Finally, Catholicism provides more than ample opportunity for people to have a personal relationship with Christ. Catholics that don’t know this are simply not listening, not hearing or not understanding. Everything about authentic Catholicism points back to Christ. Frankly, I don’t know how Christ can get more personal than to give us His very flesh and blood and allow us to join with Him physically, even on a daily basis if we so choose. Catholics pray the “sinner’s prayer” when they go to confession. It’s called the Act of Contrition. But only Catholics that actually practice their Faith as they are called to do would recognize this fact. We hear Old Testament and New Testament Scriptures at every Mass, throughout the entire Mass. We are given a chance to confirm our Faith in the Sacrament of Confirmation. We openly renew our baptisms and our profession of faith. From before conception to deathbed and beyond, Jesus is personally active in the life of a Catholic, and the Catholic has every opportunity to choose Christ. Jesus is there the entire time, waiting for us to reciprocate and love Him back.
No one needs to leave Catholicism to have a personal relationship with Christ and be a Christian. Catholics that leave Catholicism simply do not understand what they are leaving behind, or they would not go. They are leaving behind the very vehicle by which Christ makes Himself personally available to us. They are leaving behind the fullness of the Faith. There really are no “former Catholics.” There are simply fallen away Catholics that have lost sight of what was given to them and confirmed in them. They have lost sight of home.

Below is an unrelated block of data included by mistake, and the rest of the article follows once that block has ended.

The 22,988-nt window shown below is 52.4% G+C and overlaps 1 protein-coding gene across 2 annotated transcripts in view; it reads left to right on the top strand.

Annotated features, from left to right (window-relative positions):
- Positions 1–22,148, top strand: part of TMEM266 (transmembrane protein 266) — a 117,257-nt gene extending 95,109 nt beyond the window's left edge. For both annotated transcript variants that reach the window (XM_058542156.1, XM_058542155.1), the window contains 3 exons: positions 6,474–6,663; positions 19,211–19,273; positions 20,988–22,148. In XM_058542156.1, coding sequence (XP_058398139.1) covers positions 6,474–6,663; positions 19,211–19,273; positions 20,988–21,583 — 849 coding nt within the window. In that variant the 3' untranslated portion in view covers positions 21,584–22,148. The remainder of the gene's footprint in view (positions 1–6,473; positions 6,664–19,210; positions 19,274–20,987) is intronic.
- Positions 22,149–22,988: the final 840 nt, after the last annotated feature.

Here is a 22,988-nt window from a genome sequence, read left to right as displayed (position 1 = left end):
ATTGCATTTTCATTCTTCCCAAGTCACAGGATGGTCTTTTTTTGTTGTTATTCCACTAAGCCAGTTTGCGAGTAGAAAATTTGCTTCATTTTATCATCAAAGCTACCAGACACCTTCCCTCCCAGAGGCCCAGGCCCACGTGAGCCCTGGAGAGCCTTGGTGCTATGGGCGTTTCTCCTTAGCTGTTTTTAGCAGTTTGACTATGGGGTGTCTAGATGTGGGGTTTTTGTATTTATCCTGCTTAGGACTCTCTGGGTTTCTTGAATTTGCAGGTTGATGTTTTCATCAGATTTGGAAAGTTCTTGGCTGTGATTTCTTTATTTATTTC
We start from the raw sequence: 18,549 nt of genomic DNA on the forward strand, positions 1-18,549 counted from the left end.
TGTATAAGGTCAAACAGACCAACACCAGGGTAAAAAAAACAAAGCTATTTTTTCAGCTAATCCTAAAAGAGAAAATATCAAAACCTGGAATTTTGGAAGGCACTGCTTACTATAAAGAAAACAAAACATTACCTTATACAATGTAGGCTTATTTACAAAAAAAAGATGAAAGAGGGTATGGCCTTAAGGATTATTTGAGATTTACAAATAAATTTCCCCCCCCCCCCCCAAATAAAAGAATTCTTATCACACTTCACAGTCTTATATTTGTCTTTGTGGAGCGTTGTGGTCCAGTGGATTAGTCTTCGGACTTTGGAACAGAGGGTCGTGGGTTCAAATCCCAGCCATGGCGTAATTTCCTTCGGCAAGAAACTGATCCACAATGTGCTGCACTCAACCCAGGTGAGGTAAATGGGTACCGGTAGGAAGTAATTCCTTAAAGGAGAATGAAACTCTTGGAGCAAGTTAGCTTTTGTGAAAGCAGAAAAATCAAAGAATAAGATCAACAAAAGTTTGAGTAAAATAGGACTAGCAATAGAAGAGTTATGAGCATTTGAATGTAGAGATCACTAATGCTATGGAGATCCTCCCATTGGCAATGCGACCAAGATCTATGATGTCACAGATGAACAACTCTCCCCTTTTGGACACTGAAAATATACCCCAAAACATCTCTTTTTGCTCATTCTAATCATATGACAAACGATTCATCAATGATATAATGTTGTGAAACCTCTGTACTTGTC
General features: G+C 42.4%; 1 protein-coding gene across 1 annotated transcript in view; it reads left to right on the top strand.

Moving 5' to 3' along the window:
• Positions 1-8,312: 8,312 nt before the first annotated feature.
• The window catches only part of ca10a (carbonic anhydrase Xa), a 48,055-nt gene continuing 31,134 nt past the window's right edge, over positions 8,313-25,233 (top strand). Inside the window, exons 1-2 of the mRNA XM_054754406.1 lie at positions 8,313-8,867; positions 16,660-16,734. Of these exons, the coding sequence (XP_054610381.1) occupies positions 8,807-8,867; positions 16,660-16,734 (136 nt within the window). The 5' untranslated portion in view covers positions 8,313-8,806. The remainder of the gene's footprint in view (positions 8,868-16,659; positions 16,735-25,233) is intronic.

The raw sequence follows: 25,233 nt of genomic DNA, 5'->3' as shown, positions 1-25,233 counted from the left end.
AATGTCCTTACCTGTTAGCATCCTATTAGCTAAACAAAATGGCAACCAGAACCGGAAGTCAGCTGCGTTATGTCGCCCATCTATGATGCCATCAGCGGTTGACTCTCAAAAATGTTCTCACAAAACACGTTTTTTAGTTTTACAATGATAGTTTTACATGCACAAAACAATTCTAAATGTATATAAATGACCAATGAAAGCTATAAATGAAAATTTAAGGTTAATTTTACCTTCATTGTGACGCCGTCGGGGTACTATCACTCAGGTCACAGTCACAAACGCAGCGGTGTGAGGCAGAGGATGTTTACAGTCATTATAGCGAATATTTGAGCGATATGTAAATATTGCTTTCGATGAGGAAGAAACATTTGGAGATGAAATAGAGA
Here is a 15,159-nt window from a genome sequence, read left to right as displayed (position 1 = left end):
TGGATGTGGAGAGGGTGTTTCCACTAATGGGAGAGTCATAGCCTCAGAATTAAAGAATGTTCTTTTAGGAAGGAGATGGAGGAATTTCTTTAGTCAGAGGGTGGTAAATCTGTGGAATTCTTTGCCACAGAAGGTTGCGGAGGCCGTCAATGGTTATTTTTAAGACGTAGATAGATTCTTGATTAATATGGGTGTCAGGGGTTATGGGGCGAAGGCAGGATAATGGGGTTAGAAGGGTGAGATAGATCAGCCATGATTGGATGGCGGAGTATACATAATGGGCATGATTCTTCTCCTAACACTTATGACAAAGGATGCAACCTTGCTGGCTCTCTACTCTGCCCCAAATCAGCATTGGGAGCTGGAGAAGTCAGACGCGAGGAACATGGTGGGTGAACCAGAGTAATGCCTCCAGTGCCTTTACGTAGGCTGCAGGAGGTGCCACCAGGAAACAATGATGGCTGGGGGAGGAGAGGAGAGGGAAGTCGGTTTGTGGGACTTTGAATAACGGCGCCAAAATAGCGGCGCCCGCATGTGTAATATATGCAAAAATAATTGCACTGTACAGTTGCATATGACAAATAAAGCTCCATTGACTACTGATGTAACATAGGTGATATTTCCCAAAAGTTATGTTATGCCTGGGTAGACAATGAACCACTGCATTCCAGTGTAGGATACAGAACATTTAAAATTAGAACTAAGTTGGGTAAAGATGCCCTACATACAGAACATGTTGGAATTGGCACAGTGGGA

Not only are Catholics Christians, they are the original Christians. No other church has a succession of authority that can be historically traced directly to the apostles and Christ. Many Protestant denominations only began within the past century or even decades. Catholicism is not simply one of many Christian denominations. Calling Catholicism a denomination is a bit like calling the trunk of a tree a branch. Even the Bible was assembled and validated by Catholic Church authority. This is not a statement of pride, arrogance or one-upmanship. It is simply a fact that Catholics themselves often fail to consider with sober reverence and gratitude. No one is deserving of what Christ has given. All of it is by grace. But to whom much is given, much will be required. When Catholics learn their Faith, and stop taking for granted what God has given them, fewer will find reasons to leave and more and more Christians will make the journey home.
The little “c” in the word “catholic” could mean that they were not actually a member of the Catholic Church….?
Thanks for reading my blog! I did wonder about the little “c.” I don’t know any Christians that casually refer to themselves that way, especially in the past tense. She capitalized “God’s Word.” Could be that she wanted to emphasize God’s Word over and above the Catholic Church, or it could just be an oversight. She has not responded to me, so I may never know. I’m assuming the best, that she just forgot to capitalize “Catholic.” It is not the first time that the “I used to be a Catholic, but now I’m a Christian” theme has been brought up by readers of that blog. Peace.
Indeed. Peace to you.